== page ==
"Although it is Unilife’s policy not to comment on pending litigation, the publication of your article makes it necessary for us to offer some response," the company said. "It is important to note that last fall Mr. Smith offered to settle his claims in exchange for an amount equal to six months salary. However, Unilife felt Mr. Smith’s allegations were an attempt to extort money from the company. His claims were so malicious and false that Unilife felt it needed to fight the allegations rather than settle because Unilife did not want to be accused of trying to cover up any damaging allegations by paying off Mr. Smith."
UNIS shares have been a bit of a roller-coaster in recent days, trending very differently on the Australian exchange, where shares were down 4.3% to 56¢ apiece as of market’s close last night, compared with the Nasdaq exchange, where shares were up 6.5% to $3.30 as of about 1:40 p.m. EST yesterday. The stock has spiked and slipped several times over the past couple of weeks as investors reacted to news of the company’s widening quarterly losses and the new Sanofi contract, as well as the Forbes articles.
The York, Pa.-based device maker missed Wall Street’s adjusted earnings estimates by 2¢ amid sinking earnings and widening losses during its 4th quarter. Q4 sales were $700,000, more than 40% less than the $1.2 million in revenue reported during the same period last year. Unilife’s losses amounted to $22 million during the 3 months ended June 30, 2013, 48% deeper in the red than during Q4 2012, when the company’s losses amounted to $14.9 million. Adjusted to exclude 1-time losses Unilife posted per-share losses of 11¢, where analysts had anticipated 9¢.
Unilife this week also announced that it signed a new long-term contract to supply its Unifill Finesse anti-thrombotic-filled syringes exclusively to Sanofi, a deal worth a minimum of $5 million and a maximum of $15 million in performance payments. Unilife expects to receive the 1st $5 million milestone payment this year, according to a company statement. The companies can extend the contract until 2024 as long as, following a 4-year ramp-up period, Sanofi purchases at least 150 million units of the Unilife syringes per year. Sanofi’s exclusivity includes only Unifill Finesse syringes prefilled with anti-thrombotic drugs, according to an SEC filing.
"The signing of this supply contract reaffirms the business model we have worked so hard in pursuing," Unilife CEO Alan Shortall said in prepared remarks. "The long-term contract provides the customer with continuity of supply. The provision of exclusivity within a drug class also provides the customer with an opportunity to leverage our device’s competitive advantages to drive user preference and differentiate their drug brands against competitors."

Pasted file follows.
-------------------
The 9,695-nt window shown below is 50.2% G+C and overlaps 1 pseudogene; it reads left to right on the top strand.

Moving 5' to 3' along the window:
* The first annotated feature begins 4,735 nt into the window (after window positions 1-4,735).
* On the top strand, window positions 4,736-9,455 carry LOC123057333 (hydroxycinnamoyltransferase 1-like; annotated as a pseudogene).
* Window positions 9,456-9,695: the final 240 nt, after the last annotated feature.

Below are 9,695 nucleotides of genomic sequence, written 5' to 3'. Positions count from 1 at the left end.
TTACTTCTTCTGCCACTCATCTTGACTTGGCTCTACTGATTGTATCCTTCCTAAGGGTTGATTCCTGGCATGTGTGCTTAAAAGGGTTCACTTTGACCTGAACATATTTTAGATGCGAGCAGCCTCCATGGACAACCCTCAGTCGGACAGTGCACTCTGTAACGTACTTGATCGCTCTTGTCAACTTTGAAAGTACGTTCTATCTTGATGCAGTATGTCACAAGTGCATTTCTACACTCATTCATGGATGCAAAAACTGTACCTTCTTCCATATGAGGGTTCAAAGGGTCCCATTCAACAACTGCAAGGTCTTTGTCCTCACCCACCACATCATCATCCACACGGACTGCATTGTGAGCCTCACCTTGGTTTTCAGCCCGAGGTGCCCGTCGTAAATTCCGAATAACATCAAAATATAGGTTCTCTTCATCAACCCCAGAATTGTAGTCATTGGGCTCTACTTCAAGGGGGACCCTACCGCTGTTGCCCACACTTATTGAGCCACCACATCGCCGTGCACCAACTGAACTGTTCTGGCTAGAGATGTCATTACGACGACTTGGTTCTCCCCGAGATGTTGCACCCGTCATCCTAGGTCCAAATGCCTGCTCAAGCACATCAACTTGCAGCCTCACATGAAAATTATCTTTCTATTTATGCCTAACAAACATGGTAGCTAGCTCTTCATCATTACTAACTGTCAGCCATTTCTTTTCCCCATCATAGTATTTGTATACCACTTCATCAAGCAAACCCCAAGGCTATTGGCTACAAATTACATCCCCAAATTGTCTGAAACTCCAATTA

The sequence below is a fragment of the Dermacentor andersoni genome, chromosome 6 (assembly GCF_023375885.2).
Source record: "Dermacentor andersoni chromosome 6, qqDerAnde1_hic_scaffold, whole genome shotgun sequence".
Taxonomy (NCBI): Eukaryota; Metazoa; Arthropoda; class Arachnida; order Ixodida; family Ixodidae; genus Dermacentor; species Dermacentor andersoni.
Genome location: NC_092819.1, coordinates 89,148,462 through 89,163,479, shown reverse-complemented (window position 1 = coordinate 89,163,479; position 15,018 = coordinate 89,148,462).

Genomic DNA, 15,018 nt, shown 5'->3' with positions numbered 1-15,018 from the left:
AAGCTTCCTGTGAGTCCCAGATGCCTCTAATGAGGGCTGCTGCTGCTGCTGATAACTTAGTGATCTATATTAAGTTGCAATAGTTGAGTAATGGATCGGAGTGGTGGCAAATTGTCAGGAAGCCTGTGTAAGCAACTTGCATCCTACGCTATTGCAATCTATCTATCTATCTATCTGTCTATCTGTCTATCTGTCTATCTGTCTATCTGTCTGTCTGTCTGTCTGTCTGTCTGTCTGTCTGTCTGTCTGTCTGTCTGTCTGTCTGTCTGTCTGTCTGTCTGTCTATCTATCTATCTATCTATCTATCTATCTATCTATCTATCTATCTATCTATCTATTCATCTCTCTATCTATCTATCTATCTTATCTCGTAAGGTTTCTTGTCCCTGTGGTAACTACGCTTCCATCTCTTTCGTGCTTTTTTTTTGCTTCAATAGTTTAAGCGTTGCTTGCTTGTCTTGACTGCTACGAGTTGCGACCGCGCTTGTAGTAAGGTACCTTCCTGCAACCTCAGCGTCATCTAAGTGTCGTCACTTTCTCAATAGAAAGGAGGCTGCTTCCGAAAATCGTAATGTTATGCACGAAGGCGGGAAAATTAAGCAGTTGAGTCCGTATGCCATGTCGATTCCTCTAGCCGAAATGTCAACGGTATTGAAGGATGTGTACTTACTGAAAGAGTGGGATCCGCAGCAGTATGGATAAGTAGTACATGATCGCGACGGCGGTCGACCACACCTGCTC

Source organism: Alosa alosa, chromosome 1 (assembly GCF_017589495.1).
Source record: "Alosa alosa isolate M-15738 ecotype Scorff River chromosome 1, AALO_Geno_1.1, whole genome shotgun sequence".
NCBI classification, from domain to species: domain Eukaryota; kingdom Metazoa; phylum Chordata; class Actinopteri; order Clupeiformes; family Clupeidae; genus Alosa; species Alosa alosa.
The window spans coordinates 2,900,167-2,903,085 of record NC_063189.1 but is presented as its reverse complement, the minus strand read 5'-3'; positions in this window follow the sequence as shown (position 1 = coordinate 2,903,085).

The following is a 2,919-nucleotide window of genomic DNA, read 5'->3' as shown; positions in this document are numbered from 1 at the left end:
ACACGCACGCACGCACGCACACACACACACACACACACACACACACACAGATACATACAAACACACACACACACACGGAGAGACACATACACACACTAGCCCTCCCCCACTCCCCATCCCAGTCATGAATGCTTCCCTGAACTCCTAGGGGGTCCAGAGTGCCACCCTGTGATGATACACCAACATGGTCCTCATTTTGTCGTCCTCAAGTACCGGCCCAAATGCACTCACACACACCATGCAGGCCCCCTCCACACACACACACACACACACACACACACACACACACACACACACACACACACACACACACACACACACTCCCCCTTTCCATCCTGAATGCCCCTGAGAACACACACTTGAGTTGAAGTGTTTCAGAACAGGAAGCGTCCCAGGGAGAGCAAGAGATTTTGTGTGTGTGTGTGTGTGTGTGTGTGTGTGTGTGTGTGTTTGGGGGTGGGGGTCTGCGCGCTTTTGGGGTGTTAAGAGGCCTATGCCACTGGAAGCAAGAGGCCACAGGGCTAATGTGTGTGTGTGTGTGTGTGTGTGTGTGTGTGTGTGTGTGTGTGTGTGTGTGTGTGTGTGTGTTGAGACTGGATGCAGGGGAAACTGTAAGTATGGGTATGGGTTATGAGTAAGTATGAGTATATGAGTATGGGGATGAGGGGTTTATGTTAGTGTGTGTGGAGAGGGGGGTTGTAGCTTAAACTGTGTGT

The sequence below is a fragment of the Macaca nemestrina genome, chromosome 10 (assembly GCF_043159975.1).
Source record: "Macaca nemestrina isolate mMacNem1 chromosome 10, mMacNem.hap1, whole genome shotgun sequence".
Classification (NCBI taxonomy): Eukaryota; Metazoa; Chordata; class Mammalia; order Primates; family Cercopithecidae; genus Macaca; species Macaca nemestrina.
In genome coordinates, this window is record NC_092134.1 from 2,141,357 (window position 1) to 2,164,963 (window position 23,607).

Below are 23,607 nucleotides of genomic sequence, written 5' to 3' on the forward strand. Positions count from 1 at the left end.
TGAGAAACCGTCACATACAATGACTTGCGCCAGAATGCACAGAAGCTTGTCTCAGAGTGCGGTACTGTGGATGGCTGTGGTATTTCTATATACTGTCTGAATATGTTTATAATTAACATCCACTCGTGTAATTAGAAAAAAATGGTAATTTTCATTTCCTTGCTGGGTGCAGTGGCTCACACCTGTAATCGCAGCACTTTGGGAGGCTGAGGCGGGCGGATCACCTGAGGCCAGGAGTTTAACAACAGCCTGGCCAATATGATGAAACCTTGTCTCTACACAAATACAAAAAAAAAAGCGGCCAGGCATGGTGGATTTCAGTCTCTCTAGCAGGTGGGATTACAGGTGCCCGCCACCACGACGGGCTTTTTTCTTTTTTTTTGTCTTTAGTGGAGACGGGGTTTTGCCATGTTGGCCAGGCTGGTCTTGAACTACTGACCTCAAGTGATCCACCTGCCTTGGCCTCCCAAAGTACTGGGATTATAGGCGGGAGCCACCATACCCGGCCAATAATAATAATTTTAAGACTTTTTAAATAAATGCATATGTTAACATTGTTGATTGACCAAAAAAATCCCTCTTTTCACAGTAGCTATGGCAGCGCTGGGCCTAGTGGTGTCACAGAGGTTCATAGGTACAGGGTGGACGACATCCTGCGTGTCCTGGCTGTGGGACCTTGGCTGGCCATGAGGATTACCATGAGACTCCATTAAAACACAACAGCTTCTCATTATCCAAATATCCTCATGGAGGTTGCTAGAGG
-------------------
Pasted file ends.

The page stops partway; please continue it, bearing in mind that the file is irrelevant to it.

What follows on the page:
Unilife and Sanofi have a rich history together, including a 2009 "industrialization agreement" and others exclusivity agreement dating back to 2008 and 2009. The new deal supersedes all previous arrangements, Unilife said.
"The major supply contract with Sanofi that we announced this week for our flagship platform of Unifill syringes will establish Unilife as one of the leading suppliers of prefilled syringes in the industry," Shortall said in a press release.
By the time Forbes’ initial Unilife story went to press the company was facing the tail-end of its contract with Sanofi, which the article called "the one big contract [Unilife] ever scored." Reporter Brown further warned that the new Sanofi contract "may not be the barnburner many investors expected," as the 4-year ramp-up period suggests that Unilife won’t begin to see revenue from the contract until 2017.
During yesterdays’ conference call, Shortall vowed to quell any fears about the company’s prospects or leadership, saying that the timing of the 2nd Forbes article in particular suggests that the reports were designed to take down the company.
"The board of directors and I feel that this was a calculated attack on Unilife, and we are investigating this matter and the motivations and factors behind it," Shortall told analysts. "If the Forbes article raised even a shred of a doubt about Unilife, its operations or mine or [COO Ramin Mojdeh’s] business ethics, we are more than happy to host you and any other analysts or any of our investors to Pennsylvania at our facilities where we’ll answer any questions."